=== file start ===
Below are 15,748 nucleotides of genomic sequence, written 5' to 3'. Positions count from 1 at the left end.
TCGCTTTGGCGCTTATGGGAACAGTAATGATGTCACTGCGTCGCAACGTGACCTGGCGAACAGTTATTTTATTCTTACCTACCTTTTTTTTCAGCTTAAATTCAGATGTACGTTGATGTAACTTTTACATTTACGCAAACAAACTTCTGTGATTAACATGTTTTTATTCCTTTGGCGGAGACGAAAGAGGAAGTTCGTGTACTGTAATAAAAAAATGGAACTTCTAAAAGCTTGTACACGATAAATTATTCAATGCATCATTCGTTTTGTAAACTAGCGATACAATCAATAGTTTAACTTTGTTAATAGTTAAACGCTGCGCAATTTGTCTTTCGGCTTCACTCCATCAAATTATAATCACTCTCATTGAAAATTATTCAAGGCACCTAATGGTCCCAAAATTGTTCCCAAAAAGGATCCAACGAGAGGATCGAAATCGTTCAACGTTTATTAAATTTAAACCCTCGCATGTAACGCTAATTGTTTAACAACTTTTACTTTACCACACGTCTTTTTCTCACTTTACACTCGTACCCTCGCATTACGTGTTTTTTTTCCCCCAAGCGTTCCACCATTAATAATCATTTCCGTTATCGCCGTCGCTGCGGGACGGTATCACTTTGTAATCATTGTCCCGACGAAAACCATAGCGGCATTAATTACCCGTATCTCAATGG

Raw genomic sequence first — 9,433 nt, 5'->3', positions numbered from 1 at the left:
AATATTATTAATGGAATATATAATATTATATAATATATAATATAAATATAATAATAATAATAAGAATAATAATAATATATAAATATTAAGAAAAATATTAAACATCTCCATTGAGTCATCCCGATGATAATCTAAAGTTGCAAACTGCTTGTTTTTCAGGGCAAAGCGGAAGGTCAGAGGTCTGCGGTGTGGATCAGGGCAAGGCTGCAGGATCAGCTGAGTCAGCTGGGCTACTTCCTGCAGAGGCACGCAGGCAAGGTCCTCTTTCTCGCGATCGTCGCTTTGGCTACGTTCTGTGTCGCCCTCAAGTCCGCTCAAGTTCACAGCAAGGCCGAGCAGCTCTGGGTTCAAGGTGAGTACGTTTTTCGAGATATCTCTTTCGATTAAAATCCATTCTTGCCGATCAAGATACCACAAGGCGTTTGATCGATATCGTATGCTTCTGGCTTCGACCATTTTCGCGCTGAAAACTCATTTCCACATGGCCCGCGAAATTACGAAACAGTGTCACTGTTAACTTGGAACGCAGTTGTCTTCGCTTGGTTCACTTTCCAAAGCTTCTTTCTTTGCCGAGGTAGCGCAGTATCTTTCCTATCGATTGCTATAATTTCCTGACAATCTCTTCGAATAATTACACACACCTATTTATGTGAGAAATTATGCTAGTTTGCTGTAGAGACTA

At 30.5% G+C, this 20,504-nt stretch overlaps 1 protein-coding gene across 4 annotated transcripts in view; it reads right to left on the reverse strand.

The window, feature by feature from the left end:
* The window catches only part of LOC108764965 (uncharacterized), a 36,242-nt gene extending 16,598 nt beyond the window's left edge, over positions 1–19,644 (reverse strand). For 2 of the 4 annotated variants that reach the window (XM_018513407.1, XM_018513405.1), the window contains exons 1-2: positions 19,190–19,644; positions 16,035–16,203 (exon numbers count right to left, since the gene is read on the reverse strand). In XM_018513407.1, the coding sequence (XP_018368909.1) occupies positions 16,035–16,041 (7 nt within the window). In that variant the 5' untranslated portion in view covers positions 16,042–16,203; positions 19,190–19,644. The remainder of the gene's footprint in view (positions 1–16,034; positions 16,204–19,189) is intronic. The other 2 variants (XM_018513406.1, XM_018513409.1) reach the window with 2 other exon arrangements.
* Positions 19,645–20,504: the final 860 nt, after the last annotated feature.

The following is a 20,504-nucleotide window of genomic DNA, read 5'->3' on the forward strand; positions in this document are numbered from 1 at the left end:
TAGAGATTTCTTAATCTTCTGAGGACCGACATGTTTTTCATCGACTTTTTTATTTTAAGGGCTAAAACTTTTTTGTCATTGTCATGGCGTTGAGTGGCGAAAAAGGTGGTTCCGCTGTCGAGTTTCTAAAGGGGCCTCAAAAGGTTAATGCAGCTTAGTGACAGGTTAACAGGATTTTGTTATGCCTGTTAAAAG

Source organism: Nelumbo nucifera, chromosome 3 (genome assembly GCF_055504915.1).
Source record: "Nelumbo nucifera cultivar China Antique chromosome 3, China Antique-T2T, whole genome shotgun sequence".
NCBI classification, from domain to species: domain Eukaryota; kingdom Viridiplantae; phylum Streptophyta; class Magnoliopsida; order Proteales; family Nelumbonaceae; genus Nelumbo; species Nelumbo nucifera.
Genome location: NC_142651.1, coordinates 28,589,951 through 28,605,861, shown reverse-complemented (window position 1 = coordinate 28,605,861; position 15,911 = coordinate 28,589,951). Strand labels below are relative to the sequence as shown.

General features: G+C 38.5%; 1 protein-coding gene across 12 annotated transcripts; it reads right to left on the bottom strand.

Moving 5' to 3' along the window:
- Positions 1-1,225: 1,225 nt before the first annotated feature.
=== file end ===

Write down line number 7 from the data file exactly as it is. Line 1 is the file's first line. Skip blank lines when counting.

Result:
* The window catches only part of LOC108764965 (uncharacterized), a 36,242-nt gene extending 16,598 nt beyond the window's left edge, over positions 1–19,644 (reverse strand). For 2 of the 4 annotated variants that reach the window (XM_018513407.1, XM_018513405.1), the window contains exons 1-2: positions 19,190–19,644; positions 16,035–16,203 (exon numbers count right to left, since the gene is read on the reverse strand). In XM_018513407.1, the coding sequence (XP_018368909.1) occupies positions 16,035–16,041 (7 nt within the window). In that variant the 5' untranslated portion in view covers positions 16,042–16,203; positions 19,190–19,644. The remainder of the gene's footprint in view (positions 1–16,034; positions 16,204–19,189) is intronic. The other 2 variants (XM_018513406.1, XM_018513409.1) reach the window with 2 other exon arrangements.